Fannie Mae, public/private purchaser of many residential mortgages announced today that they have revised their guidelines. This means that all conforming loans, the loans that have the lowest interest rates and the best terms, will now have to conform to a new set of standards. The revised guidelines will negatively affect borrowers with low credit scores and borrowers who have had past credit issues. While they did not directly mention a fee increase for the loans they purchase, it is widely expected that they will follow Freddie Mac and add fees for riskier loans.
Credit Score Minimum
Fannie Mae will now only be in the market to purchase loans backed by borrowers with scores of 580 or higher. Previously there was no minimum credit score to secure a conforming loan. This new floor will make it much harder for borrowers with special situations or with credit issues to secure a conforming loan. While this has not been a stated policy previously, the subprime crisis made this a reality over a year ago.
However, this will set a new playing field moving forward. Regardless of how great the market is, people who have credit scores below 580 will not be eligible for conforming loans. Coupled with potential new subprime mortgage legislation, this could effectively remove low credit score buyers from the lending pool completely. Short of extremely high rates, hard money lenders and a significant down payment, it will be impossible for borrowers with low credit scores to obtain loans.
Foreclosure Waiting Period
In addition to creating minimum credit score requirements, Fannie Mae extended the period a borrower must wait to obtain a new loan after a foreclosure from four years to five years. Interestingly, this comes at a time when millions of people are expected to face foreclosure over the next 3-5 years. This could have far-reaching effects on the housing market recovery as well.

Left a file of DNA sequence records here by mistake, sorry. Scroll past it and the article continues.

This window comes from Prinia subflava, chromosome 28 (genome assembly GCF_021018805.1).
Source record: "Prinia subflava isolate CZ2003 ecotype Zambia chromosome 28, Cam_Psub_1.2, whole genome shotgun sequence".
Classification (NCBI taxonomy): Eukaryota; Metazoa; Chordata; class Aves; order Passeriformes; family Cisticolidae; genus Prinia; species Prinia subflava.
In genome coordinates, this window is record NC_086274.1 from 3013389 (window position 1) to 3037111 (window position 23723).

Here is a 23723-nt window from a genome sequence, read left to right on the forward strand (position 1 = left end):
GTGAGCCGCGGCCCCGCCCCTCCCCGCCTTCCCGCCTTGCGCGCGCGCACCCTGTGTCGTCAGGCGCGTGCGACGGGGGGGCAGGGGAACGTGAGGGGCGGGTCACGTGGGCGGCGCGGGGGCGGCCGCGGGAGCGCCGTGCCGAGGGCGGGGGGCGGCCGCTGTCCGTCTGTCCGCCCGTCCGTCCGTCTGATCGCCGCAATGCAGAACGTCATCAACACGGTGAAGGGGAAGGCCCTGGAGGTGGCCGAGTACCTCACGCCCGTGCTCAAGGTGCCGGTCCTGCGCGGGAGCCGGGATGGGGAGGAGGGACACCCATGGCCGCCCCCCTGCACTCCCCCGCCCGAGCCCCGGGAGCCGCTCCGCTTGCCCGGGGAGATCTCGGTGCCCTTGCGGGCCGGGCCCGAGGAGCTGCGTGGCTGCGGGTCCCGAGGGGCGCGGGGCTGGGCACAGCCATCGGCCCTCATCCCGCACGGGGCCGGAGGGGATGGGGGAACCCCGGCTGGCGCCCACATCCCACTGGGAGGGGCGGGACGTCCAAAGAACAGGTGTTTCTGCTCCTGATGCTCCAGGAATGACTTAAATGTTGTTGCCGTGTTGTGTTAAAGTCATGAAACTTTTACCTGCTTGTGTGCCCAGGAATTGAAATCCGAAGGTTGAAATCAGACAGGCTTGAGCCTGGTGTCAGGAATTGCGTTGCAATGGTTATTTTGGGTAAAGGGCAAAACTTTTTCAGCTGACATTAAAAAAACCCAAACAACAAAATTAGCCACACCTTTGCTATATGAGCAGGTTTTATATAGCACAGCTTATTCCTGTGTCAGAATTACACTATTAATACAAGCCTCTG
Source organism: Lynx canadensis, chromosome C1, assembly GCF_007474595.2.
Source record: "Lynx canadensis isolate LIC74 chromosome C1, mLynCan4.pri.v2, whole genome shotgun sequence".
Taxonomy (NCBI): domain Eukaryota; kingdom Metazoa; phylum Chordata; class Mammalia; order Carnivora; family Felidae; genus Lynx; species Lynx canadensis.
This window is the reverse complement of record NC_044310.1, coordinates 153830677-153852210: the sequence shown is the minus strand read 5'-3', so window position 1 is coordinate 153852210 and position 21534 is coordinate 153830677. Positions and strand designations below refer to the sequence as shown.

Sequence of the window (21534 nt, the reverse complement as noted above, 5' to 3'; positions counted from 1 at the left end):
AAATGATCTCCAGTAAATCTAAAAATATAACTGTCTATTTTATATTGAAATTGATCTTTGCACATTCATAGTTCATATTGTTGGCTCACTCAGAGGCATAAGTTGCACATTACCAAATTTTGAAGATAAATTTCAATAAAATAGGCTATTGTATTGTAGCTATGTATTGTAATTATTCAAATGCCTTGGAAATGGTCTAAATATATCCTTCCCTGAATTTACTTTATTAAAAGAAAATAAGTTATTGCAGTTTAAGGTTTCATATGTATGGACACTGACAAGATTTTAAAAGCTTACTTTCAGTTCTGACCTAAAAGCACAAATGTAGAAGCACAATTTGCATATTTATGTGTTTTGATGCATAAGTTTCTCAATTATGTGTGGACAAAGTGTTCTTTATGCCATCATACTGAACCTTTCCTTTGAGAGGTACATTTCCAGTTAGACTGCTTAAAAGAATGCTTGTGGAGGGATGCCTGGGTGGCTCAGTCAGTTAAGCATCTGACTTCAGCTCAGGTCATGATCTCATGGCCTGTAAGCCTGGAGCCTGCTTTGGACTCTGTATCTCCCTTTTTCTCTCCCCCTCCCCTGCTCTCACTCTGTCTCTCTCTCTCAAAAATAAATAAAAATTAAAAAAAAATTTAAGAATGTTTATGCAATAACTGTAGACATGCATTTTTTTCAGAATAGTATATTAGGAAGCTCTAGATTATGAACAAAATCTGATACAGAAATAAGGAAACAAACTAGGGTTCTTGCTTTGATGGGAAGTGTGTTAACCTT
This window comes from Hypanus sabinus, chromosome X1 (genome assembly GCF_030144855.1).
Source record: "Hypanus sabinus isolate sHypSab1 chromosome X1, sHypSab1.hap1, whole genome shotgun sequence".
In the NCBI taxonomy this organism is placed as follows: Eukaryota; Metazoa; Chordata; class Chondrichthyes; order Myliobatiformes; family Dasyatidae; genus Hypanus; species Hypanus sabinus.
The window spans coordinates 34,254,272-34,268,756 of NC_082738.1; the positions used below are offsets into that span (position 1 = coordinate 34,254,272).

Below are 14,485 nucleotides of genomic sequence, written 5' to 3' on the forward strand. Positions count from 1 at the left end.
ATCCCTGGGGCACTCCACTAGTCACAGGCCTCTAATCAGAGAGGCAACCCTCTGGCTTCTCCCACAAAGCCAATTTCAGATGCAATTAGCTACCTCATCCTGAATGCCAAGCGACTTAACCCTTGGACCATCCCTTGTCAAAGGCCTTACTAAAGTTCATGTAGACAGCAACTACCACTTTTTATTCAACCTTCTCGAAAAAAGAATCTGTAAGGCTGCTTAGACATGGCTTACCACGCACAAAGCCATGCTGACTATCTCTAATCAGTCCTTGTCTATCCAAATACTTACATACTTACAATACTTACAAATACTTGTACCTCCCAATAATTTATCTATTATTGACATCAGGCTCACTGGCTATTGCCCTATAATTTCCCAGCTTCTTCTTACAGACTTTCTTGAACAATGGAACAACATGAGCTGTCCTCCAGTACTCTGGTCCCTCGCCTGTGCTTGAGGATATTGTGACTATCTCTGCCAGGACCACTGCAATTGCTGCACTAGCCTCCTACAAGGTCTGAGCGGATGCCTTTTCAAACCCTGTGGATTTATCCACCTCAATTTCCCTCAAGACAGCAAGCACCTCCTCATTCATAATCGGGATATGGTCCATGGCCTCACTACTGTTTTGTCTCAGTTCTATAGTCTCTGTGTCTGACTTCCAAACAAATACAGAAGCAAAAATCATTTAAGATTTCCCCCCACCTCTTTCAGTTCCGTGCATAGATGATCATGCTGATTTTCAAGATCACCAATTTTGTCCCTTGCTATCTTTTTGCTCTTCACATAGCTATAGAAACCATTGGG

This increased waiting period will take a significant amount of buyers out of the market for another year. It also ups the ante for current buyers facing foreclosure. Now buyers have to consider if it is worth waiting an additional year on the sidelines or if they should do more to save their home and their credit. One positive effect of this legislation could be a short-term drop in foreclosures. While it may not be significant, at least some buyers will find this additional year a deterrent to returning the keys to the lender.
Potential for Lower Rates as Defaults Decrease
The silver lining in this legislation is that defaults on the conforming loans will decline. With tighter lending policies, the decline in defaults should more than offset the fee increases. This should result in borrowers ultimately getting better loan rates.